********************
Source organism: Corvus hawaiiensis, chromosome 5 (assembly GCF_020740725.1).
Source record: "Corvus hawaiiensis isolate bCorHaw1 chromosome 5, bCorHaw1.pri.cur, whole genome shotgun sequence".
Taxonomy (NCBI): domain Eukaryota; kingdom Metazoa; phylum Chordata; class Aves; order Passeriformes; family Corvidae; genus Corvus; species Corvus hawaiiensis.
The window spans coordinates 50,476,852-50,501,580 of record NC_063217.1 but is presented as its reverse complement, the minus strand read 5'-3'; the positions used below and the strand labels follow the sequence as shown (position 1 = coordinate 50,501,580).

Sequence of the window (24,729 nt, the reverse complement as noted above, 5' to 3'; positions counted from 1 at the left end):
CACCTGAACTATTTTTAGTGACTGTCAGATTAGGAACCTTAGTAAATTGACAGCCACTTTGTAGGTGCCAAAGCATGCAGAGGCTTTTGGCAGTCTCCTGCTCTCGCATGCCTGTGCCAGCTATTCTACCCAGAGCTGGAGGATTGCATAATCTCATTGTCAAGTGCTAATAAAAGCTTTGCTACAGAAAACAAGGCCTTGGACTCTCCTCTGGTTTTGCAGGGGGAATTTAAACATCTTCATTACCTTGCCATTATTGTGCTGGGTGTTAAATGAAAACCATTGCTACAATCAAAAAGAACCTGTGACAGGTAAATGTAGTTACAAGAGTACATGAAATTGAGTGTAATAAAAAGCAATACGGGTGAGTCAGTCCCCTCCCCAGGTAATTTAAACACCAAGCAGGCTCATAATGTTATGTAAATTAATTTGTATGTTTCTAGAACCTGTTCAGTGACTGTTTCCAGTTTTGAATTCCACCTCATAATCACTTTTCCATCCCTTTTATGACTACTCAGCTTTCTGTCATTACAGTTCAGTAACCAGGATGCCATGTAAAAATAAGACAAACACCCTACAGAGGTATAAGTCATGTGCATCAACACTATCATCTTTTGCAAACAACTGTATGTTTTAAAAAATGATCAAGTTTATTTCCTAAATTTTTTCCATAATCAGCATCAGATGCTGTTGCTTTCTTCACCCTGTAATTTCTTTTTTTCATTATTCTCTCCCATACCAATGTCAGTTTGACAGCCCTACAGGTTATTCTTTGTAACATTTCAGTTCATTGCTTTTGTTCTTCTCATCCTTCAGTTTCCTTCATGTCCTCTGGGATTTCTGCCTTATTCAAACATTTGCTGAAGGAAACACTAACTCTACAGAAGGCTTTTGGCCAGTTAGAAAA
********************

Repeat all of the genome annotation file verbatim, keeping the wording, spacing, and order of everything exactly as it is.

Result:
Source organism: Corvus hawaiiensis, chromosome 5 (assembly GCF_020740725.1).
Source record: "Corvus hawaiiensis isolate bCorHaw1 chromosome 5, bCorHaw1.pri.cur, whole genome shotgun sequence".
Taxonomy (NCBI): domain Eukaryota; kingdom Metazoa; phylum Chordata; class Aves; order Passeriformes; family Corvidae; genus Corvus; species Corvus hawaiiensis.
The window spans coordinates 50,476,852-50,501,580 of record NC_063217.1 but is presented as its reverse complement, the minus strand read 5'-3'; the positions used below and the strand labels follow the sequence as shown (position 1 = coordinate 50,501,580).

Sequence of the window (24,729 nt, the reverse complement as noted above, 5' to 3'; positions counted from 1 at the left end):
CACCTGAACTATTTTTAGTGACTGTCAGATTAGGAACCTTAGTAAATTGACAGCCACTTTGTAGGTGCCAAAGCATGCAGAGGCTTTTGGCAGTCTCCTGCTCTCGCATGCCTGTGCCAGCTATTCTACCCAGAGCTGGAGGATTGCATAATCTCATTGTCAAGTGCTAATAAAAGCTTTGCTACAGAAAACAAGGCCTTGGACTCTCCTCTGGTTTTGCAGGGGGAATTTAAACATCTTCATTACCTTGCCATTATTGTGCTGGGTGTTAAATGAAAACCATTGCTACAATCAAAAAGAACCTGTGACAGGTAAATGTAGTTACAAGAGTACATGAAATTGAGTGTAATAAAAAGCAATACGGGTGAGTCAGTCCCCTCCCCAGGTAATTTAAACACCAAGCAGGCTCATAATGTTATGTAAATTAATTTGTATGTTTCTAGAACCTGTTCAGTGACTGTTTCCAGTTTTGAATTCCACCTCATAATCACTTTTCCATCCCTTTTATGACTACTCAGCTTTCTGTCATTACAGTTCAGTAACCAGGATGCCATGTAAAAATAAGACAAACACCCTACAGAGGTATAAGTCATGTGCATCAACACTATCATCTTTTGCAAACAACTGTATGTTTTAAAAAATGATCAAGTTTATTTCCTAAATTTTTTCCATAATCAGCATCAGATGCTGTTGCTTTCTTCACCCTGTAATTTCTTTTTTTCATTATTCTCTCCCATACCAATGTCAGTTTGACAGCCCTACAGGTTATTCTTTGTAACATTTCAGTTCATTGCTTTTGTTCTTCTCATCCTTCAGTTTCCTTCATGTCCTCTGGGATTTCTGCCTTATTCAAACATTTGCTGAAGGAAACACTAACTCTACAGAAGGCTTTTGGCCAGTTAGAAAA